A spare inner tube and a puncture repair kit can prevent a flat tyre ruining your day - and you will get a puncture, that I can promise you. You should probably read the instructions before you need it, but then we’ve all changed an inner tube and used a puncture repair kit at some point in our lives, haven’t we? (I would advise you to practice in the comfort of your own home before you get a flat tyre, but no-one is actually going to do that, are they?)
Price range: don’t be tempted to over-complicate it; just ask the sales assistant to recommend one that includes tyre levers and you should have change from £15 for the two.
You’ll need a bike pump, too. I’ve got a nifty little thing that is only about six inches long and develops more than enough puff to pump up my tyres in double-quick time.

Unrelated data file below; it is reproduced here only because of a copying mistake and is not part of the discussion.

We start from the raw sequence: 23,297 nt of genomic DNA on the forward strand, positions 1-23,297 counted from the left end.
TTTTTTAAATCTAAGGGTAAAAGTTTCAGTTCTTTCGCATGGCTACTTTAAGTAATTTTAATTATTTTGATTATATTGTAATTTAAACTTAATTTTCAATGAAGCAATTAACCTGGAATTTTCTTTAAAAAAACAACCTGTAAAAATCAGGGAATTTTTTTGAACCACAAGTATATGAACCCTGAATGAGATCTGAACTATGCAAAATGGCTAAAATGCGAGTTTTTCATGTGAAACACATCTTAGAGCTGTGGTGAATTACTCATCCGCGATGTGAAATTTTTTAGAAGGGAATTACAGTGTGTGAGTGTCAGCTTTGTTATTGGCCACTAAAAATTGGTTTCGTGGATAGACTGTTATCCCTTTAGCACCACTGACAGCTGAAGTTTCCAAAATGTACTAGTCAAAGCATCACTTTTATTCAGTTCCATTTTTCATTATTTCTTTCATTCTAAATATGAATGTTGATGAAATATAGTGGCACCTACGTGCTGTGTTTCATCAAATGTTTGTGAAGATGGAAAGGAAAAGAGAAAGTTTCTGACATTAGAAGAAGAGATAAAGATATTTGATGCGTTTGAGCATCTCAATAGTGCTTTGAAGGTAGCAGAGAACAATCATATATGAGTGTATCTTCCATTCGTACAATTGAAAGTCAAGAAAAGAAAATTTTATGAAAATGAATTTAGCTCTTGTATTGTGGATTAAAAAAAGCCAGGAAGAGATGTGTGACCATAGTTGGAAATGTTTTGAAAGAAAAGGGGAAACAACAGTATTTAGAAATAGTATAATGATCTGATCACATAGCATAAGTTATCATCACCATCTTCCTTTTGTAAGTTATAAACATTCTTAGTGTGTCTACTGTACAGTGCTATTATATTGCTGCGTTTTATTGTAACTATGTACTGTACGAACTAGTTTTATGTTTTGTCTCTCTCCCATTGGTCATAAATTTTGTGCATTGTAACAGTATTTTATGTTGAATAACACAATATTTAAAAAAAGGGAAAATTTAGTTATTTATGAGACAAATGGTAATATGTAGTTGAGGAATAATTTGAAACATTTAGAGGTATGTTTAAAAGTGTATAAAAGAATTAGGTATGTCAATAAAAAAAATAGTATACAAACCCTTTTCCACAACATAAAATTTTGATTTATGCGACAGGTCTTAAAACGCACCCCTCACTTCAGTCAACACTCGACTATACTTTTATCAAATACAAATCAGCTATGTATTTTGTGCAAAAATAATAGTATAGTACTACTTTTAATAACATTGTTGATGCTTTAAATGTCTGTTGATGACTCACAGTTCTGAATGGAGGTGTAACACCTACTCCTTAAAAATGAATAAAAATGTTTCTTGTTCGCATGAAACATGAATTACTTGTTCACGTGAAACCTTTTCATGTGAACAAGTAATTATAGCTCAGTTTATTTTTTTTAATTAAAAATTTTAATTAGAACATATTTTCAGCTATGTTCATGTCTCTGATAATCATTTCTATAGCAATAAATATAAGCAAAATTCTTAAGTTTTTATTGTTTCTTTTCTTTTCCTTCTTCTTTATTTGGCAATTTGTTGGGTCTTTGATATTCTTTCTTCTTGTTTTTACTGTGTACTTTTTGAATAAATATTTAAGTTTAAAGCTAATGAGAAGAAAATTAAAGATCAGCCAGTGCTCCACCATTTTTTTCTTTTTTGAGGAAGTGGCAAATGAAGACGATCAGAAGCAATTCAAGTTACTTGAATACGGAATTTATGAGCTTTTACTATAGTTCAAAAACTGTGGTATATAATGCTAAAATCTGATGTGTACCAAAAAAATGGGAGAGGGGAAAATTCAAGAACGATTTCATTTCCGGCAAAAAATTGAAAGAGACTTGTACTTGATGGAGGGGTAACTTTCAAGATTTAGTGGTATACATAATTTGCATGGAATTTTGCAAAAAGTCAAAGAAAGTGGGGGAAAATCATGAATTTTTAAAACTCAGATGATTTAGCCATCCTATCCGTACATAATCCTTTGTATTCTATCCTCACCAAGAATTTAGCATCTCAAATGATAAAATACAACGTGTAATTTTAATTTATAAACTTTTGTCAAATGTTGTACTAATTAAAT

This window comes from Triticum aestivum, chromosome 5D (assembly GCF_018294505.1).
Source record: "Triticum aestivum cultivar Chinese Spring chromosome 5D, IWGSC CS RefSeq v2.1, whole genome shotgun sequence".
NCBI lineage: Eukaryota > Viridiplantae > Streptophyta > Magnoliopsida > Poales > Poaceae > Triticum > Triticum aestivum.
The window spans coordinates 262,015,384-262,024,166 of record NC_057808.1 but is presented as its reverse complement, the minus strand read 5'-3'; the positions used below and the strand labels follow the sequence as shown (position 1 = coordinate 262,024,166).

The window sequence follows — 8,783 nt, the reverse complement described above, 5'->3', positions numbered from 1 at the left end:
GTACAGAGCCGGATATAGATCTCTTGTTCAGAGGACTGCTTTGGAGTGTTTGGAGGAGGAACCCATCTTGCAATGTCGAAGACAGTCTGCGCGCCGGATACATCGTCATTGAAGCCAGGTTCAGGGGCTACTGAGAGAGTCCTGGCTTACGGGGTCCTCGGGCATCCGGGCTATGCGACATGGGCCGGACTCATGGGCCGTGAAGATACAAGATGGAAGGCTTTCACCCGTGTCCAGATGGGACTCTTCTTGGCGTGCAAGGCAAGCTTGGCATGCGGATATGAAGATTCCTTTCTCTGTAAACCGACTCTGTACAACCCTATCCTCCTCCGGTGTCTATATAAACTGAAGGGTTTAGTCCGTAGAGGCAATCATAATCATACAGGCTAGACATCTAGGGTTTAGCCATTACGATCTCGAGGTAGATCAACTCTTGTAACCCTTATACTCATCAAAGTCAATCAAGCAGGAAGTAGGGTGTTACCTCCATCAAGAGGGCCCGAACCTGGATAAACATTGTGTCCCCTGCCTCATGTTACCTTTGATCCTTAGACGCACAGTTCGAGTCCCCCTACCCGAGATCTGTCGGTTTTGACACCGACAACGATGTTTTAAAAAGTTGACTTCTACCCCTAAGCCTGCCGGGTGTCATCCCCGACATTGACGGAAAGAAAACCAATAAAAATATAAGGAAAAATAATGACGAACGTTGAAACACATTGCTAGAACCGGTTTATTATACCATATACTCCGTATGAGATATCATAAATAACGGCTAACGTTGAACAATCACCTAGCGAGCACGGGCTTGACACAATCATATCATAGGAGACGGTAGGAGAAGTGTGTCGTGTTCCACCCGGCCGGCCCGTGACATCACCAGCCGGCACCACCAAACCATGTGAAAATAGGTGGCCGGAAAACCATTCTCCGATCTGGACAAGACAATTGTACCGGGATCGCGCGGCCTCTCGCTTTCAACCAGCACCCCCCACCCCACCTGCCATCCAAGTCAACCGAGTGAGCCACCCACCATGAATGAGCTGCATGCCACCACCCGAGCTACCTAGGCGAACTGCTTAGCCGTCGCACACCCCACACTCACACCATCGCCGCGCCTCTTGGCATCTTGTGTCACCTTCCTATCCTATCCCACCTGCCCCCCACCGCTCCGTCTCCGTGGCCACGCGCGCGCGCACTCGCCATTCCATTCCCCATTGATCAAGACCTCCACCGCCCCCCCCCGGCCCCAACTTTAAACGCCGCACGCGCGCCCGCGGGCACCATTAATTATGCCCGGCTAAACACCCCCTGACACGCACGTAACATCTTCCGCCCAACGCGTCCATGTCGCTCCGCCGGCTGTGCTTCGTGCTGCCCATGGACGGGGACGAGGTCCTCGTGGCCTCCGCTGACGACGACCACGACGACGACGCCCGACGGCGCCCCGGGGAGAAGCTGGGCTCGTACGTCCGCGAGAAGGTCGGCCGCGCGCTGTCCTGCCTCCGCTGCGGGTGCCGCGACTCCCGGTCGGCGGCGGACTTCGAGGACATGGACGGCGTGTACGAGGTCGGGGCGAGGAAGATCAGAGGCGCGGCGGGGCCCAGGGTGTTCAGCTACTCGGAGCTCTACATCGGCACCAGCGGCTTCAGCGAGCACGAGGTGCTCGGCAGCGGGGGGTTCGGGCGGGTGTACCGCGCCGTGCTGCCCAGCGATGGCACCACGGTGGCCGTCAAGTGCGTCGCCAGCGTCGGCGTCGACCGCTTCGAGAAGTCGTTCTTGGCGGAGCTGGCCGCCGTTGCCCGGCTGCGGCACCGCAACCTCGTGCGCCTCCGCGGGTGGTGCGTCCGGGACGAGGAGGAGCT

Despite that, I’ve also got a small inflator that uses tiny CO2 cartridges because I’m lazy and a bit of a gadget freak. They’re heavy and expensive at about £1 a cartridge, but they’re super-easy to use and very convenient.
Price range: anything from £5 upwards, while £20 should be enough to buy a quality pump that’ll last for years.
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A decent multi-tool will enable you to tighten loose bolts and nuts, true a wonky wheel, and open your lunchtime beer without breaking the bank. Names to look out for include Topeak, Specialized, Crank Brothers, and Park Tools.
You’re looking for something that is small enough to pop in your pocket or saddle bag but is comprehensive enough to deal with the most common problems. Again, speak to the sales assistant and take their advice.
Price range: anything from £10 all the way £30 or more. I bought one from Park Tool for £13 that does everything I need it to do and then some.
A small saddle or frame bag will hold your multi-tool, spare inner tube, puncture repair kit, and bike pump.
Just pick the one you like the look and price of and remember that if it’s quick-release, or at least easy to remove, you’re more likely to take it with you when you park your bike up, depriving a thief of the opportunity to steal your tools!